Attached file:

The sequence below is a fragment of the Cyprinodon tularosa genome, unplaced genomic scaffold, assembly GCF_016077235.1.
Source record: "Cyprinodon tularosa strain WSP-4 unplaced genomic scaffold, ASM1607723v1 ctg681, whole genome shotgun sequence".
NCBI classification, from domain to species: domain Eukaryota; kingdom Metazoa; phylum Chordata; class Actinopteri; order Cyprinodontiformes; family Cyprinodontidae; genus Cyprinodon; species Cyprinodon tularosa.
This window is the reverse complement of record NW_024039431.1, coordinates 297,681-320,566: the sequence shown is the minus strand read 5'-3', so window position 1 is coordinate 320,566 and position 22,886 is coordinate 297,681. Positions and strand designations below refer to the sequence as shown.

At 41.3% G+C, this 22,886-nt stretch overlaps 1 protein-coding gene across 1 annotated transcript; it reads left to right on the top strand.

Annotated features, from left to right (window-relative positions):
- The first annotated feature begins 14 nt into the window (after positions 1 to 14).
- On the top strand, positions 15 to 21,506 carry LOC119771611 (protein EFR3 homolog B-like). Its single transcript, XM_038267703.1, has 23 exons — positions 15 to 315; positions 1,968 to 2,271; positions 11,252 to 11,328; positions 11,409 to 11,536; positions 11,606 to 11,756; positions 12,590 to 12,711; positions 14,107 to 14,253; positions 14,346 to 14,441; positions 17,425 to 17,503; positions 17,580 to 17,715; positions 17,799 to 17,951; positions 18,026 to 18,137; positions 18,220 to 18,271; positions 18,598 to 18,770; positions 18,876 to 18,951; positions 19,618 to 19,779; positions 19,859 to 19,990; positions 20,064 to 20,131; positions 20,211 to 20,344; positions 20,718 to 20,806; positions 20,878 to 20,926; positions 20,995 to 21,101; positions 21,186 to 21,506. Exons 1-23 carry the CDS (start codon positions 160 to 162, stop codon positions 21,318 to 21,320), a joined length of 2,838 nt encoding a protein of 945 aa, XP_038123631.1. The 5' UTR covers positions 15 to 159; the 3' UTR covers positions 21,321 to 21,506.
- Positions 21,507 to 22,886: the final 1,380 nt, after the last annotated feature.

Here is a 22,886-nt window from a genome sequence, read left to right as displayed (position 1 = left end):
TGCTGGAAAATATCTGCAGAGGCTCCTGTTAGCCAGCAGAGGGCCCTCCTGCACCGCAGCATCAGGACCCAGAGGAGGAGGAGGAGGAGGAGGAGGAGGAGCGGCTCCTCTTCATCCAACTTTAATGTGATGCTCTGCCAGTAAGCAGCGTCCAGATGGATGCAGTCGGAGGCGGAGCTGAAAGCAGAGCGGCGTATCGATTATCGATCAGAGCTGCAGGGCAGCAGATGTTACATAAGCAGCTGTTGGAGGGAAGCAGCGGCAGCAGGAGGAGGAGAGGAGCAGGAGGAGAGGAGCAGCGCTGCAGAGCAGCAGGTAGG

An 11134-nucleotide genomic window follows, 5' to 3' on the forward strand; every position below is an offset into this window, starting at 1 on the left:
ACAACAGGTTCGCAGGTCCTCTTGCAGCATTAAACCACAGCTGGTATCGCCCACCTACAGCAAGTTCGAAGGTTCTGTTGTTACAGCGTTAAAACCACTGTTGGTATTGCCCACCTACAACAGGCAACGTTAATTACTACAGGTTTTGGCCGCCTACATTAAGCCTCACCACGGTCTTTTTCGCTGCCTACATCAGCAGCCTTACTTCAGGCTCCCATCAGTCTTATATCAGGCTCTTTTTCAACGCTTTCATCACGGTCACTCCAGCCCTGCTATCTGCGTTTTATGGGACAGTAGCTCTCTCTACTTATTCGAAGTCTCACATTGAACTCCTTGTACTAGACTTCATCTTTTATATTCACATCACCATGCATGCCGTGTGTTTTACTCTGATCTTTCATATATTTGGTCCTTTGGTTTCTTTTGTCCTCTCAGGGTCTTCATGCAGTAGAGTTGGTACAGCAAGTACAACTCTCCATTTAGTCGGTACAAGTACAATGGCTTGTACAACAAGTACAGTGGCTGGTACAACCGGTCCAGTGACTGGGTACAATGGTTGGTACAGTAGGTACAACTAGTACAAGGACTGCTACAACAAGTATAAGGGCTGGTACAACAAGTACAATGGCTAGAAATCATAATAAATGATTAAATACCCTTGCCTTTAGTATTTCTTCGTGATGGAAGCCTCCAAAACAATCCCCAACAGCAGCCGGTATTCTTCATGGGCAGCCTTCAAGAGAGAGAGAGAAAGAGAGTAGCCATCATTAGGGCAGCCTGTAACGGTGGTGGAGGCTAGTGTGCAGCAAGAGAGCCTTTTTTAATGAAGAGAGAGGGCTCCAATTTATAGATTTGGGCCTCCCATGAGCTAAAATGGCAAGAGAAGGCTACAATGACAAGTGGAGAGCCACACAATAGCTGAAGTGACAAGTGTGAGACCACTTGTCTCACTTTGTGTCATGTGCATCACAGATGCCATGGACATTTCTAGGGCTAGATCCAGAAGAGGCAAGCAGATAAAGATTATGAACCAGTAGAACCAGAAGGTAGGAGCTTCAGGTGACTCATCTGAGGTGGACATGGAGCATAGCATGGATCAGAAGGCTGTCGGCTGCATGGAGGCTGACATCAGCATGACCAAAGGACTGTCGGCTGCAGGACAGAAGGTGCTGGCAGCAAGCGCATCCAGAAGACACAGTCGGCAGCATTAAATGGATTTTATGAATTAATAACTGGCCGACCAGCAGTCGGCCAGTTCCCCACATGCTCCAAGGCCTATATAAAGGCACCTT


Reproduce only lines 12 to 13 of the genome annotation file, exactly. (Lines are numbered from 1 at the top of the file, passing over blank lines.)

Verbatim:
An 11134-nucleotide genomic window follows, 5' to 3' on the forward strand; every position below is an offset into this window, starting at 1 on the left:
ACAACAGGTTCGCAGGTCCTCTTGCAGCATTAAACCACAGCTGGTATCGCCCACCTACAGCAAGTTCGAAGGTTCTGTTGTTACAGCGTTAAAACCACTGTTGGTATTGCCCACCTACAACAGGCAACGTTAATTACTACAGGTTTTGGCCGCCTACATTAAGCCTCACCACGGTCTTTTTCGCTGCCTACATCAGCAGCCTTACTTCAGGCTCCCATCAGTCTTATATCAGGCTCTTTTTCAACGCTTTCATCACGGTCACTCCAGCCCTGCTATCTGCGTTTTATGGGACAGTAGCTCTCTCTACTTATTCGAAGTCTCACATTGAACTCCTTGTACTAGACTTCATCTTTTATATTCACATCACCATGCATGCCGTGTGTTTTACTCTGATCTTTCATATATTTGGTCCTTTGGTTTCTTTTGTCCTCTCAGGGTCTTCATGCAGTAGAGTTGGTACAGCAAGTACAACTCTCCATTTAGTCGGTACAAGTACAATGGCTTGTACAACAAGTACAGTGGCTGGTACAACCGGTCCAGTGACTGGGTACAATGGTTGGTACAGTAGGTACAACTAGTACAAGGACTGCTACAACAAGTATAAGGGCTGGTACAACAAGTACAATGGCTAGAAATCATAATAAATGATTAAATACCCTTGCCTTTAGTATTTCTTCGTGATGGAAGCCTCCAAAACAATCCCCAACAGCAGCCGGTATTCTTCATGGGCAGCCTTCAAGAGAGAGAGAGAAAGAGAGTAGCCATCATTAGGGCAGCCTGTAACGGTGGTGGAGGCTAGTGTGCAGCAAGAGAGCCTTTTTTAATGAAGAGAGAGGGCTCCAATTTATAGATTTGGGCCTCCCATGAGCTAAAATGGCAAGAGAAGGCTACAATGACAAGTGGAGAGCCACACAATAGCTGAAGTGACAAGTGTGAGACCACTTGTCTCACTTTGTGTCATGTGCATCACAGATGCCATGGACATTTCTAGGGCTAGATCCAGAAGAGGCAAGCAGATAAAGATTATGAACCAGTAGAACCAGAAGGTAGGAGCTTCAGGTGACTCATCTGAGGTGGACATGGAGCATAGCATGGATCAGAAGGCTGTCGGCTGCATGGAGGCTGACATCAGCATGACCAAAGGACTGTCGGCTGCAGGACAGAAGGTGCTGGCAGCAAGCGCATCCAGAAGACACAGTCGGCAGCATTAAATGGATTTTATGAATTAATAACTGGCCGACCAGCAGTCGGCCAGTTCCCCACATGCTCCAAGGCCTATATAAAGGCACCTT